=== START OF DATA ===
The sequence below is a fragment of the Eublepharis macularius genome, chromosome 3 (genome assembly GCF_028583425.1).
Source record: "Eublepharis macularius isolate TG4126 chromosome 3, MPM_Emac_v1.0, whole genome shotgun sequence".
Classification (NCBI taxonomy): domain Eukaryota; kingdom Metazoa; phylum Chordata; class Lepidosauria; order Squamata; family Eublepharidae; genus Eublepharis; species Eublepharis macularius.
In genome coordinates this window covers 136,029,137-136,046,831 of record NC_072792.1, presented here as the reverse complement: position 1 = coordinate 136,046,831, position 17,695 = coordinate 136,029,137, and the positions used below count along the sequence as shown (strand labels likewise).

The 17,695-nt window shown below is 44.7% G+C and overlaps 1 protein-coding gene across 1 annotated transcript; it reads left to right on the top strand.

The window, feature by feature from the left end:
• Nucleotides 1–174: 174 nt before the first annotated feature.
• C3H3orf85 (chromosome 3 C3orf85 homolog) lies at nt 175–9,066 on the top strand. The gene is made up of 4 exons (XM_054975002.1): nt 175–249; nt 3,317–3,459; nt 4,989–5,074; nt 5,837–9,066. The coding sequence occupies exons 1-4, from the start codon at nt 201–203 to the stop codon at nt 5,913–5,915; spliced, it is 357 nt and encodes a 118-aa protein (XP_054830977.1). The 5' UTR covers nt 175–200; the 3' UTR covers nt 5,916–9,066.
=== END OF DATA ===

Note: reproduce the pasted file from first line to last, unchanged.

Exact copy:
The sequence below is a fragment of the Eublepharis macularius genome, chromosome 3 (genome assembly GCF_028583425.1).
Source record: "Eublepharis macularius isolate TG4126 chromosome 3, MPM_Emac_v1.0, whole genome shotgun sequence".
Classification (NCBI taxonomy): domain Eukaryota; kingdom Metazoa; phylum Chordata; class Lepidosauria; order Squamata; family Eublepharidae; genus Eublepharis; species Eublepharis macularius.
In genome coordinates this window covers 136,029,137-136,046,831 of record NC_072792.1, presented here as the reverse complement: position 1 = coordinate 136,046,831, position 17,695 = coordinate 136,029,137, and the positions used below count along the sequence as shown (strand labels likewise).

The 17,695-nt window shown below is 44.7% G+C and overlaps 1 protein-coding gene across 1 annotated transcript; it reads left to right on the top strand.

The window, feature by feature from the left end:
• Nucleotides 1–174: 174 nt before the first annotated feature.
• C3H3orf85 (chromosome 3 C3orf85 homolog) lies at nt 175–9,066 on the top strand. The gene is made up of 4 exons (XM_054975002.1): nt 175–249; nt 3,317–3,459; nt 4,989–5,074; nt 5,837–9,066. The coding sequence occupies exons 1-4, from the start codon at nt 201–203 to the stop codon at nt 5,913–5,915; spliced, it is 357 nt and encodes a 118-aa protein (XP_054830977.1). The 5' UTR covers nt 175–200; the 3' UTR covers nt 5,916–9,066.